baking · bread · Bread maker

King Arthur Flour blog: 5 tips for bread machine

thumb_IMG_1338_1024

One my favorite baking blogs is King Arthur Flour blog. I would like to share their 5 tips for bread machine that were extremely helpful for me.

http://www.kingarthurflour.com/blog/2015/02/17/successful-loaves-from-your-bread-machine/

All the credits for text below goes to 

Tip 1: Open the lid and check the dough as it kneads

So many people seem afraid to “interfere” with their bread machine as it works. But honestly, nothing bad will happen if you open the lid and poke at the dough.

Start watching the dough about 10 minutes into its kneading cycle; it shouldn’t be viscous and liquid-like (top), nor dry, stiff, and “gnarly” (bottom). As my fellow blogger Susan Reid says, “If you touch the dough and your finger comes back coated, the dough is too wet. If you touch the dough and it feels like poking a beach ball, it’s too dry.”

The dough should have formed a cohesive unit and, if not “smooth as a baby’s bottom” yet, should be headed in that direction. If it’s not, add more flour (if it’s too soft), or water (if it’s dry).

bread10

Tip 2: Once the dough is done kneading, take a paper towel and wipe any excess flour out of the bucket

This will help prevent floury spots on the crust.

bread3

Tip 3: To prevent big rips and holes in the bottom of your loaf, take the paddles out of the bucket before the loaf bakes, just before its final rise

The timing for this can be a bit tricky; but once you figure it out, you’re good to go forever.

Get out your kitchen timer, and put it in count up (stopwatch) mode. Start your timer when you press “Start” on your bread machine (even if your machine has a “rest” or “preheat” mode right at the beginning); you’re simply trying to gauge the amount of time between when you press start, and when the final rise begins.

You want to be around when your bread starts its final rise. Most bread machine manuals show a timeline of steps: e.g., preheat 31 minutes, knead 19 minutes, first rise 35 minutes, second rise 20 minutes, etc. A little simple arithmetic will give you an idea when the final rise will start.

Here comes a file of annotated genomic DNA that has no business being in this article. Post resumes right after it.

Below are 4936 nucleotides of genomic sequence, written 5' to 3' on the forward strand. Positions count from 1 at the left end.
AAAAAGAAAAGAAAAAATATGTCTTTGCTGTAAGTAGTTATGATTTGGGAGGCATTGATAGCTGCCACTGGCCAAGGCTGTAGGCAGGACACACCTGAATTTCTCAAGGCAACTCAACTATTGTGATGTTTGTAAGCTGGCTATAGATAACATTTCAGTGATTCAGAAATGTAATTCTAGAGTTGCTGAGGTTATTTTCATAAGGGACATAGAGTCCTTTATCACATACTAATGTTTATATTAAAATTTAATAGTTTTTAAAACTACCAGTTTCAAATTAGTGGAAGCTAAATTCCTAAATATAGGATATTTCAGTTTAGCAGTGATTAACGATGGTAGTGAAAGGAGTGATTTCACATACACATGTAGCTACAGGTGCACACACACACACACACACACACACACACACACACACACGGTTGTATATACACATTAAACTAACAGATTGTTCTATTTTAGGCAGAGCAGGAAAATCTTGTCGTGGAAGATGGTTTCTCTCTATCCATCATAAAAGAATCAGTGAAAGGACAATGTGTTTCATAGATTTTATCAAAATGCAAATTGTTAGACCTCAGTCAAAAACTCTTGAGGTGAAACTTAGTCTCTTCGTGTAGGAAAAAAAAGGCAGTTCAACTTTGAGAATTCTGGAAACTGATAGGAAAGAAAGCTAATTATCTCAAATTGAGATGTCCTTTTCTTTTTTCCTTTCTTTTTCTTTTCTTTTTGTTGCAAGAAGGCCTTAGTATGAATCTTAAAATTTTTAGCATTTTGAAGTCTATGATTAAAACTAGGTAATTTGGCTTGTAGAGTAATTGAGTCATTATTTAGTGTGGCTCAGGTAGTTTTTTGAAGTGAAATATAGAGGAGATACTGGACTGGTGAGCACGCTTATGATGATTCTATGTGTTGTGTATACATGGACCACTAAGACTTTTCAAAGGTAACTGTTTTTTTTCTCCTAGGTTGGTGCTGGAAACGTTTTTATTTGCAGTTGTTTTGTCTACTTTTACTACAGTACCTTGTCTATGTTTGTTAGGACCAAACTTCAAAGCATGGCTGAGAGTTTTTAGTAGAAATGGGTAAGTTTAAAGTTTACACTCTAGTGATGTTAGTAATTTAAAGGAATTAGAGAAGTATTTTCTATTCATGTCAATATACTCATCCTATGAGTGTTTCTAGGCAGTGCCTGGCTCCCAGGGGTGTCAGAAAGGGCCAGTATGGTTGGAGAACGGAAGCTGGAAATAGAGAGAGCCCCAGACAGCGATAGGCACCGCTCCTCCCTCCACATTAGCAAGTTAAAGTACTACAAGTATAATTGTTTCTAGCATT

Hang around the kitchen when you figure that final rise is imminent. You’ll hear the machine start up momentarily; it’ll be knocking down the dough, which means the final rise is about to begin. When you hear that happen, stop your timer and check the time.

So there you have it: you now know, for the next time you bake bread, that 1 hour, 45 minutes (or whatever) will elapse between the time you press “Start” and when the final rise begins. So whenever you make bread-machine bread, and want to remove the paddles before the loaf bakes – pull out your timer and put it to good use.

Reach into the bucket, move the dough aside, and lift out the paddles.

bread4

bread1

Tip 4: Reshape the loaf before its final rise

Yes, this is where you prevent those ski-slope loaves. When you open the lid of the machine to remove the bucket’s paddles, check out the shape of the loaf. It might be just fine, filling the pan from end to end.

bread9

Or not (top photo). If the dough isn’t in an acceptable loaf shape, take it out of the bucket, shape it into a nice, symmetrical log, and put it back into the bucket (center photo). It will rise nice and evenly (bottom photo)…

DSC_7671

Tip 5: Cool the bread in the machine, instead of on a rack on the counter

As soon as your bread is done, remove the bucket from the machine, take out the bread (which will be easy, since the paddles aren’t there to impede its progress), and gently set the loaf back into the machine, sans bucket.

Crack the lid open an inch or so, and let the bread cool right in the turned-off machine. The still-warm (but gradually cooling) air helps prevent moisture from condensing on your loaf’s surface – no wrinkles!

So, what’s the baking science behind this? If your loaf hits the cooler air outside the machine, any moisture migrating from inside reaches the top surface and condenses, forming water droplets that cause the crust to shrink unevenly – in other words, to wrinkle, like the loaf on the right, below.

The double loaf on the left is a tiny bit wrinkled, but not nearly as much.

DSC_7709

One thought on “King Arthur Flour blog: 5 tips for bread machine

Leave a Reply

Fill in your details below or click an icon to log in:

WordPress.com Logo

You are commenting using your WordPress.com account. Log Out / Change )

Twitter picture

You are commenting using your Twitter account. Log Out / Change )

Facebook photo

You are commenting using your Facebook account. Log Out / Change )

Google+ photo

You are commenting using your Google+ account. Log Out / Change )

Connecting to %s